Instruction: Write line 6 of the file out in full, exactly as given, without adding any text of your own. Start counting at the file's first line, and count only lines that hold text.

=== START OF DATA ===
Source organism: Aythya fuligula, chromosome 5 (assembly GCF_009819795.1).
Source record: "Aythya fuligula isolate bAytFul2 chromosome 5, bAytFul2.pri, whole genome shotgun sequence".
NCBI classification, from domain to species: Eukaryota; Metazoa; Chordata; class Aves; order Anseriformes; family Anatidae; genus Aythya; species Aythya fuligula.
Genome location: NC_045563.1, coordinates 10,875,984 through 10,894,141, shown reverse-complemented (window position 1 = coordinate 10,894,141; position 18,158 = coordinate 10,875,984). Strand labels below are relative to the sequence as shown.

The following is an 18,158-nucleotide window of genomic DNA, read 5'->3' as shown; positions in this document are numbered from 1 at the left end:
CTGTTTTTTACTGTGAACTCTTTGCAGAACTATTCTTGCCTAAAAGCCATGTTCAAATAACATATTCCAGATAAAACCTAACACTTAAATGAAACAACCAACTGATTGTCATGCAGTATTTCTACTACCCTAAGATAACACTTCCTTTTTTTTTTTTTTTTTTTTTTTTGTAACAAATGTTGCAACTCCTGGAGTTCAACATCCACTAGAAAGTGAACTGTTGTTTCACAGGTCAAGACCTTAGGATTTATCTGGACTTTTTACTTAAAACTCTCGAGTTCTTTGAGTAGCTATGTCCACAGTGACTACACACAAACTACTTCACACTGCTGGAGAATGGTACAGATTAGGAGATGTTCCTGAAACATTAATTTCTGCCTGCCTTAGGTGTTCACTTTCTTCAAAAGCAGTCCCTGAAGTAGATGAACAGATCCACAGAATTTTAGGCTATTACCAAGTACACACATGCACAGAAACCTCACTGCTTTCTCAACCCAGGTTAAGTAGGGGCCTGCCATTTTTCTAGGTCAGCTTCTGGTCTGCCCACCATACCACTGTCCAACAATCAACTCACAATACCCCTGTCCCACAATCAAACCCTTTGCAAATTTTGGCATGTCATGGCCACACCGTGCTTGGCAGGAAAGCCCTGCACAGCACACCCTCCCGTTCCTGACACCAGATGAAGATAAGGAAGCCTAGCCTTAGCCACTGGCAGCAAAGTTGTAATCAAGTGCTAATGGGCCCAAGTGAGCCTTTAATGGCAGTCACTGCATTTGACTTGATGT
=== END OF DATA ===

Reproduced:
CTGTTTTTTACTGTGAACTCTTTGCAGAACTATTCTTGCCTAAAAGCCATGTTCAAATAACATATTCCAGATAAAACCTAACACTTAAATGAAACAACCAACTGATTGTCATGCAGTATTTCTACTACCCTAAGATAACACTTCCTTTTTTTTTTTTTTTTTTTTTTTTGTAACAAATGTTGCAACTCCTGGAGTTCAACATCCACTAGAAAGTGAACTGTTGTTTCACAGGTCAAGACCTTAGGATTTATCTGGACTTTTTACTTAAAACTCTCGAGTTCTTTGAGTAGCTATGTCCACAGTGACTACACACAAACTACTTCACACTGCTGGAGAATGGTACAGATTAGGAGATGTTCCTGAAACATTAATTTCTGCCTGCCTTAGGTGTTCACTTTCTTCAAAAGCAGTCCCTGAAGTAGATGAACAGATCCACAGAATTTTAGGCTATTACCAAGTACACACATGCACAGAAACCTCACTGCTTTCTCAACCCAGGTTAAGTAGGGGCCTGCCATTTTTCTAGGTCAGCTTCTGGTCTGCCCACCATACCACTGTCCAACAATCAACTCACAATACCCCTGTCCCACAATCAAACCCTTTGCAAATTTTGGCATGTCATGGCCACACCGTGCTTGGCAGGAAAGCCCTGCACAGCACACCCTCCCGTTCCTGACACCAGATGAAGATAAGGAAGCCTAGCCTTAGCCACTGGCAGCAAAGTTGTAATCAAGTGCTAATGGGCCCAAGTGAGCCTTTAATGGCAGTCACTGCATTTGACTTGATGT